Immigration and Labor Rights

Farmworker Justice Immigration Update 3/3/15

The Department of Homeland Security is Funded Through September

Last week, Congress narrowly averted a shutdown of the Department of Homeland Security (DHS) for at least one week. As you’ll remember from previous updates, House Republicans had passed a DHS-funding bill that included language blocking President Obama’s executive actions on immigration, including the 2012 DACA program. The Senate held repeated votes on this legislation but was unable to muster the 60 votes needed to move forward due to unanimous opposition by Democrats. Furthermore, President Obama had promised to veto the bill.

On Friday morning, the last day that the DHS was funded, the Senate removed the House’s language blocking the President’s deferred action programs and passed a “clean” DHS-funding bill with the support of Democratic Senators. To satisfy conservatives focused on blocking battling President Obama’s executive actions, Senator Collins introduced a bill that would prevent President Obama’s 2014 executive actions on immigration from going into effect. So far, the Collins’ bill has lacked the votes to move forward, although four Democrats – Senators Donnelly (IN), Heitkamp (ND), Manchin (WV), and McCaskill (MO) – joined all Republicans to vote in favor of moving forward on the bill. The Senate is expected to revisit it after the DHS funding battle is over.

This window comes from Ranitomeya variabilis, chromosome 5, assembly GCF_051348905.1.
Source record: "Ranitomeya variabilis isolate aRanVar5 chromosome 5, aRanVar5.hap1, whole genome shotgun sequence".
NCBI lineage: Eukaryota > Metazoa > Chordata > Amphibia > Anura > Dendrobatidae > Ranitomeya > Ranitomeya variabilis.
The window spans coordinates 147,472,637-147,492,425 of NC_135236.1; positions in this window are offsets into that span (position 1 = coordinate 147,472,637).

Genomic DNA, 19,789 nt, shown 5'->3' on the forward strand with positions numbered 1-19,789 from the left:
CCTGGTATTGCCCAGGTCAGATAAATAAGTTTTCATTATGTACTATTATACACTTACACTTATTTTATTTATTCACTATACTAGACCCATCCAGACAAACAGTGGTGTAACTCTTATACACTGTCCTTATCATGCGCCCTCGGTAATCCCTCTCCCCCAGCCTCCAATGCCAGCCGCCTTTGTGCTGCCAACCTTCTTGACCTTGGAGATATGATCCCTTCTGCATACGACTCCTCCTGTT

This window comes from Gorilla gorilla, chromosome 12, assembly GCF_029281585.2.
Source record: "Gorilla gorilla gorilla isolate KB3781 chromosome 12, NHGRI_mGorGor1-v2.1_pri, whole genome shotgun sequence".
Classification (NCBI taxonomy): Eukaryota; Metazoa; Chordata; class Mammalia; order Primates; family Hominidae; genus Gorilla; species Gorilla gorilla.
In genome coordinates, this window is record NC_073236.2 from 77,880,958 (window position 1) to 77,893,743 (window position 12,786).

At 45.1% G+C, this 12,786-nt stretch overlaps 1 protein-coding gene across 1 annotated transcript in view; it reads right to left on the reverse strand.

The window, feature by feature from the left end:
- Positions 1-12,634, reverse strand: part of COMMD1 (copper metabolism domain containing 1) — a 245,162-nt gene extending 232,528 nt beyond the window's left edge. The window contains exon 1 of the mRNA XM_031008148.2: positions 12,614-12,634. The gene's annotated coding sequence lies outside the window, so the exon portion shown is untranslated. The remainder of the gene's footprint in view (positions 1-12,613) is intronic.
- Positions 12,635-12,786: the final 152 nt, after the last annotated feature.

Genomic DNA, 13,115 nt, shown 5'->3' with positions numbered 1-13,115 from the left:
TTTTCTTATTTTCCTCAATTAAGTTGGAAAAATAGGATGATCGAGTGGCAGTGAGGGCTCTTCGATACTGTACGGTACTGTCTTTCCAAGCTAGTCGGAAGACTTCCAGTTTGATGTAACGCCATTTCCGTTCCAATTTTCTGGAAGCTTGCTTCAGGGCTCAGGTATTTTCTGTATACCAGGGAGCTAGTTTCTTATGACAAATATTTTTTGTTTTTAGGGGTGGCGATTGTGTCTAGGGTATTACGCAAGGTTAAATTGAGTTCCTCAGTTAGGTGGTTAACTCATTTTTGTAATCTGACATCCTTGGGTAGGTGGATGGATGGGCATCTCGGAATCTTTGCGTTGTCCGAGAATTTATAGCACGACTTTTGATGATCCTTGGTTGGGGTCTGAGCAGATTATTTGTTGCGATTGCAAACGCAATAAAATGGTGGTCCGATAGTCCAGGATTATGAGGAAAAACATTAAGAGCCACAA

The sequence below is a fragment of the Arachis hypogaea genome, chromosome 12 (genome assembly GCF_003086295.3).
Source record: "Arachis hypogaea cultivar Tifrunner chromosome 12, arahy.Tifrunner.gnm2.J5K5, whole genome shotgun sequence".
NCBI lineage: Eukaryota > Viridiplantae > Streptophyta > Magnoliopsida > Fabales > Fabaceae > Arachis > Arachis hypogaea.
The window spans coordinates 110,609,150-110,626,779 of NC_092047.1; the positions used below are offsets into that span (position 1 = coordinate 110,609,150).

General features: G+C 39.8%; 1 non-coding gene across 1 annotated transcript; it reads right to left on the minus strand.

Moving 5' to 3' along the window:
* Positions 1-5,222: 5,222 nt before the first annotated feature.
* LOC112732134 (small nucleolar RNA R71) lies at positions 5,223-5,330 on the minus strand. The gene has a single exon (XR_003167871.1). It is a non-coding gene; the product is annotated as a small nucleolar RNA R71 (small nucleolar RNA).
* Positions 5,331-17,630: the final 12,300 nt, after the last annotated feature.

The Senate passage of the “clean” funding bill put the funding issue back in the House’s hands, where there was a surprising defeat of a proposed 3-week extension of current funding before the House managed to get a one week funding extension passed shortly before midnight. The one week extension relied on the support of House Democrats, who were reportedly promised the opportunity to vote on a clean funding bill through September this week.

On Tuesday, the House passed a bill by 257-167 to fund the Department of Homeland Security through September without any language blocking President Obama’s executive actions on immigration. 167 Republicans voted against the bill. The bill has already passed the Senate and the President is expected to sign it into law.

House Judiciary Committee to Mark-up Harsh Enforcement-only Bills